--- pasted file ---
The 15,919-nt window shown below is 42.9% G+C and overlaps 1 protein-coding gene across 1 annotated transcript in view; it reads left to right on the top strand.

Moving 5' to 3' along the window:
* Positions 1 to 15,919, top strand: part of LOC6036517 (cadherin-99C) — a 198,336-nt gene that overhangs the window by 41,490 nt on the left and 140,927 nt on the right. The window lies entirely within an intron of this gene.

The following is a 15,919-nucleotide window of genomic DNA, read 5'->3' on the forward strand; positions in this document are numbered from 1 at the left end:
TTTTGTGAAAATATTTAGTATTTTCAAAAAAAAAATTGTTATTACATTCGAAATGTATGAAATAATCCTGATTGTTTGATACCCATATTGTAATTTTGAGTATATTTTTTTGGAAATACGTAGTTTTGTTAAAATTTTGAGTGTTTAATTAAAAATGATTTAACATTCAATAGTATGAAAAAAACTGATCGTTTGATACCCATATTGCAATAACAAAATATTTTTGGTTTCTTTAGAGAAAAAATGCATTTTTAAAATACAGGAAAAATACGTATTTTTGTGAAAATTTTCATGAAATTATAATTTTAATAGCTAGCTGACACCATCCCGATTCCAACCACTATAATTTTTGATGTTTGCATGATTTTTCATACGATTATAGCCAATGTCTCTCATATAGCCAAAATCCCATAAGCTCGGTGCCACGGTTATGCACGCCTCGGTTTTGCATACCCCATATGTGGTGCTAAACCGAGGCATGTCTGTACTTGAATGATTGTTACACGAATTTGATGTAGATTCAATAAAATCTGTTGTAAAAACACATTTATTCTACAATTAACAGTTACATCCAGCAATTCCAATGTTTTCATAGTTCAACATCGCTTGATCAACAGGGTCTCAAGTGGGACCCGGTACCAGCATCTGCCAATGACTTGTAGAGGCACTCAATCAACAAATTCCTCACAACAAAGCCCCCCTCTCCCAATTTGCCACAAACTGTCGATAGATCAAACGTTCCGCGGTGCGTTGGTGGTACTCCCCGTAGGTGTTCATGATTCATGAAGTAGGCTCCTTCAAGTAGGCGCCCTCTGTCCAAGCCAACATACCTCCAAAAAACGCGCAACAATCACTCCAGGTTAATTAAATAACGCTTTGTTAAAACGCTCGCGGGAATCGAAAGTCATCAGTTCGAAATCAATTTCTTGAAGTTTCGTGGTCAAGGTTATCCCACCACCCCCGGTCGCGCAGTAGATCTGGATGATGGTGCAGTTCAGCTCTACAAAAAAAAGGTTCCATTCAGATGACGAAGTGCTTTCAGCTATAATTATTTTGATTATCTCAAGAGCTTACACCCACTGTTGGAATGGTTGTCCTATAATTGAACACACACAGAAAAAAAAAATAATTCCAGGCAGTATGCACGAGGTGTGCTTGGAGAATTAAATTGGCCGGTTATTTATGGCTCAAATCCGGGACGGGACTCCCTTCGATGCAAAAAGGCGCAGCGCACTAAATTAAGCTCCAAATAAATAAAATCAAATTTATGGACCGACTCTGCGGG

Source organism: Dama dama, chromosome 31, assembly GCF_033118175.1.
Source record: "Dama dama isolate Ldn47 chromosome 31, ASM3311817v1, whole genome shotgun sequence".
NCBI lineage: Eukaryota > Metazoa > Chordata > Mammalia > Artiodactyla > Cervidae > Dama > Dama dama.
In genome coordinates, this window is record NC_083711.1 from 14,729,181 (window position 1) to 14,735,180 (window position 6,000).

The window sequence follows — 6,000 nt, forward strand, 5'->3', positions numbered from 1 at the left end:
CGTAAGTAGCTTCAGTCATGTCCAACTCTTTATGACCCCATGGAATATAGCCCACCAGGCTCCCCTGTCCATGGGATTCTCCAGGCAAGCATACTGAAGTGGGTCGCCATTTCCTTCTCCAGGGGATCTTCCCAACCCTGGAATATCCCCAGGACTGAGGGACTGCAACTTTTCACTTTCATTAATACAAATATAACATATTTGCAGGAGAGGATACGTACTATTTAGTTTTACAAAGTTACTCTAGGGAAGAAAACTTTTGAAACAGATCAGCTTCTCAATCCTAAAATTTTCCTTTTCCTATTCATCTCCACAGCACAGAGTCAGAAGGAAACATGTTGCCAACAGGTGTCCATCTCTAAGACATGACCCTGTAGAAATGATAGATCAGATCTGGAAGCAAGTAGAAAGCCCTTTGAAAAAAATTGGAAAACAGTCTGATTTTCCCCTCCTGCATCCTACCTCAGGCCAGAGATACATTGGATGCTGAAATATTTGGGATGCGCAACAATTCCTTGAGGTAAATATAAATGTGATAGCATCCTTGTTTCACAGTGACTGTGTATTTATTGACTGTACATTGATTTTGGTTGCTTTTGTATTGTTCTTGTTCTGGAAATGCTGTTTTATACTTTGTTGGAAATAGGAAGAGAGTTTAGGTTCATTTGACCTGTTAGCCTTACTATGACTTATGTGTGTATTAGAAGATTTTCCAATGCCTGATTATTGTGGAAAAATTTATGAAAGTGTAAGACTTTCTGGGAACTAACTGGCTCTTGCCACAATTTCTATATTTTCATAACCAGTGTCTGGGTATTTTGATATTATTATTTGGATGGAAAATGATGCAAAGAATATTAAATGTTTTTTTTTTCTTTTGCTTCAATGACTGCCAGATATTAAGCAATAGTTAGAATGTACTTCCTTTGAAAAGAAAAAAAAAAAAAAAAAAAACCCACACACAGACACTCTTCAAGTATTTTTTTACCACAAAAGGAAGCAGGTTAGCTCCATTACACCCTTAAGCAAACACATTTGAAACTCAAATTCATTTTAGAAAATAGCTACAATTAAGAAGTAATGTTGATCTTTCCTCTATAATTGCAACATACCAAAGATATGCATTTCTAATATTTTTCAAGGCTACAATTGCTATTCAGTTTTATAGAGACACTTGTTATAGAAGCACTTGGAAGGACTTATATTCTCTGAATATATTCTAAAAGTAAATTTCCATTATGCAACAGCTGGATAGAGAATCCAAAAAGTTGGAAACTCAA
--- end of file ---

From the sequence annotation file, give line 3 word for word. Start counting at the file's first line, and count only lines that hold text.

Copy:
* Positions 1 to 15,919, top strand: part of LOC6036517 (cadherin-99C) — a 198,336-nt gene that overhangs the window by 41,490 nt on the left and 140,927 nt on the right. The window lies entirely within an intron of this gene.